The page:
There is a variety of eco-friendly elements incorporated into this building. Some were straight forward, others had steep learning curves and involved trial and error. Below is a list of some of the eco-friendly elements of this residence.
Eco-Friendly Features of Polaris
•Passive solar - south facing orientation with lots of glass on the south side to capture the energy and light of the sun
•A single-family house with three living units incorporated on one foundation and under one roof, sharing one heating source, washing machine, etc.
•Strawbales from farms in the mid-Atlantic region as insulation for the walls yielding around an R-40 insulation value
•Structural insulated panels (10 inches of Styrofoam) for the roof – petroleum based, but high insulation value saving lots of energy over the lifetime of the building; also do not require trusses so all space under the roof can be efficiently utilized
•Masonry stove heater – highly efficient wood burning stove, burned once or twice a day, which holds the heat and slowly releases it throughout the day
•Earthen plaster walls - interior side of the exterior walls – 2 inches of a mixture of sand and high clay content soil excavated from the site on top of the strawbales; provides thermal mass to store and slowly release heat captured from the sun and masonry stove
•Lime plaster walls – exterior side of the exterior walls – 2 inches of of a mixture of lime putty and sand providing thermal mass; covered with a natural lime wash
•Rubble trench foundation – using crushed stone and requiring significantly less concrete
•Flooring - Homasote subfloors – a recycled newspaper product instead of plywood, some marmoleum – a natural linoleum made of linseed oil instead of petroleum, bamboo – a fast growing, readily renewable plant
•Local lumber – some of the interior finish lumber (oak and ash) came from community land – sawed by a local portable bandsaw; some pine came from local sources; chestnut window seats were made from wood salvaged from HC’s mill restoration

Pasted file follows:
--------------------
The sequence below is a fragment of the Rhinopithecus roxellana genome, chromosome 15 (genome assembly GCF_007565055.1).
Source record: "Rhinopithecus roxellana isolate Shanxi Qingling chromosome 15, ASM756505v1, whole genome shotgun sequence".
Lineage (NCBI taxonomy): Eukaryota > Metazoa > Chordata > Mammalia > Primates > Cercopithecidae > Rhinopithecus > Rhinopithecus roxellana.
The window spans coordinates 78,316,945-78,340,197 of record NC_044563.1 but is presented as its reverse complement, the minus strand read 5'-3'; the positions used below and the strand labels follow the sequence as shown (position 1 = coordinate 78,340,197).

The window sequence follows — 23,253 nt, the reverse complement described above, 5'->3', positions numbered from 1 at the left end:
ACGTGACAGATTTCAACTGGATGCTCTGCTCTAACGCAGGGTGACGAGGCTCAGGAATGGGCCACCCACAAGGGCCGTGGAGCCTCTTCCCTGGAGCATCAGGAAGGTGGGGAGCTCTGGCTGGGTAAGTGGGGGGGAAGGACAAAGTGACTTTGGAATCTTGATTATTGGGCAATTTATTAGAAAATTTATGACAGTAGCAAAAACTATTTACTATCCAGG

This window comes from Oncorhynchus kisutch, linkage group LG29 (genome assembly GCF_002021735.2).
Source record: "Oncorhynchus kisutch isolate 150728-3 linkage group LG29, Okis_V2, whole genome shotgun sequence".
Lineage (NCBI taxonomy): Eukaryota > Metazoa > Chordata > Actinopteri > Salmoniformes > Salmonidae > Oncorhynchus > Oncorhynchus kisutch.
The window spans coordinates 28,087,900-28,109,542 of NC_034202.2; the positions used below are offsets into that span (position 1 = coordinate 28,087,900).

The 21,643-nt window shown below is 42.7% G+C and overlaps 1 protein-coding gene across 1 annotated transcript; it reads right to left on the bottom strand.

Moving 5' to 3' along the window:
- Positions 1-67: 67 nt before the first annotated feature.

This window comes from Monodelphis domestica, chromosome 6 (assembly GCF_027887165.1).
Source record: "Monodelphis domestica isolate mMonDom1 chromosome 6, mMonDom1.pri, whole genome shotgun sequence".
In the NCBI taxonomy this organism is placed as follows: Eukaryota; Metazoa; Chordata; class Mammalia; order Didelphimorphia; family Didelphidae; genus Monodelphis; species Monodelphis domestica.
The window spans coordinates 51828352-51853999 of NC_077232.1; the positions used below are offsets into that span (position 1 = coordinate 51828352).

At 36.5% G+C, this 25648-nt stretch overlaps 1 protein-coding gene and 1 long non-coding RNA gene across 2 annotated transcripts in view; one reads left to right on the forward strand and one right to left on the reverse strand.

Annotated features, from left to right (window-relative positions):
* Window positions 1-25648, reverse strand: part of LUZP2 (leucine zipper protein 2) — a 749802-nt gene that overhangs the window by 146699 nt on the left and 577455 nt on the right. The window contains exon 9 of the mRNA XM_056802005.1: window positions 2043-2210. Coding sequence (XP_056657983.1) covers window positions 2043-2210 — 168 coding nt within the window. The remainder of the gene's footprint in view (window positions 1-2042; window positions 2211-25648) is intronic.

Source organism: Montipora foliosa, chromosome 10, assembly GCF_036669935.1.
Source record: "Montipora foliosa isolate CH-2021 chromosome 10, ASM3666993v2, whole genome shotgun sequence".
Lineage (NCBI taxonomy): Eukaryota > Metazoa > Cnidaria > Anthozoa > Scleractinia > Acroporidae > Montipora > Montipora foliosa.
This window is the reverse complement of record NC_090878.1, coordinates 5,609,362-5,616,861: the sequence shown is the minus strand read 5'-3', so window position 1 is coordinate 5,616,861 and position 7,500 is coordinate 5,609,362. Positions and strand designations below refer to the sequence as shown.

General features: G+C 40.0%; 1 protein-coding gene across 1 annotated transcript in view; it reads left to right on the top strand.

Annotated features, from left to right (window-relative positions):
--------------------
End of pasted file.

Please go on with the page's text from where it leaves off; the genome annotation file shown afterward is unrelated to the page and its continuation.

•Eco friendly paints and stains – on second and third floors some interior walls were finished with a natural milk paint made by Juji (using skim milk, lemon juice, lime putty, and natural pigments); other finishes were purchased for their low VOC/natural/non-toxic qualities
•Second-hand materials – a variety of materials purchased from places like the Habitat Restore
•Tankless/On-demand water heaters – heat hot water instantly without storing hot water and keeping it hot 24 hours a day
•Low wattage lighting – a number of fixtures utilizing LED light bulbs, a few with compact fluorescents
•HC craftsmanship – The first floor entry door and the second floor round window were made by HC member Bob. A number of other details were made by others.
Heathcote is still on the grid, but we are slowly working to get off of fossil fuels and produce more energy on site. Most of our buildings are located in a valley with limited solar exposure, so that is a challenge. Here are a few energy-related projects we have undertaken:
- In 1997 we constructed a solar shower, a solar oven, and a solar food dryer. Rebekah wrote an article summarizing her adventures in passive solar appliances at Heathcote.
- We use pellet stoves and wood stoves in several of our older residential buildings.
- As noted above, our new strawbale house is heated with passive solar energy and a masonry stove that burns wood from our land.
Heathcote's greatest strength as a permaculture demonstration site is social permaculture. We'll be adding some information about that soon.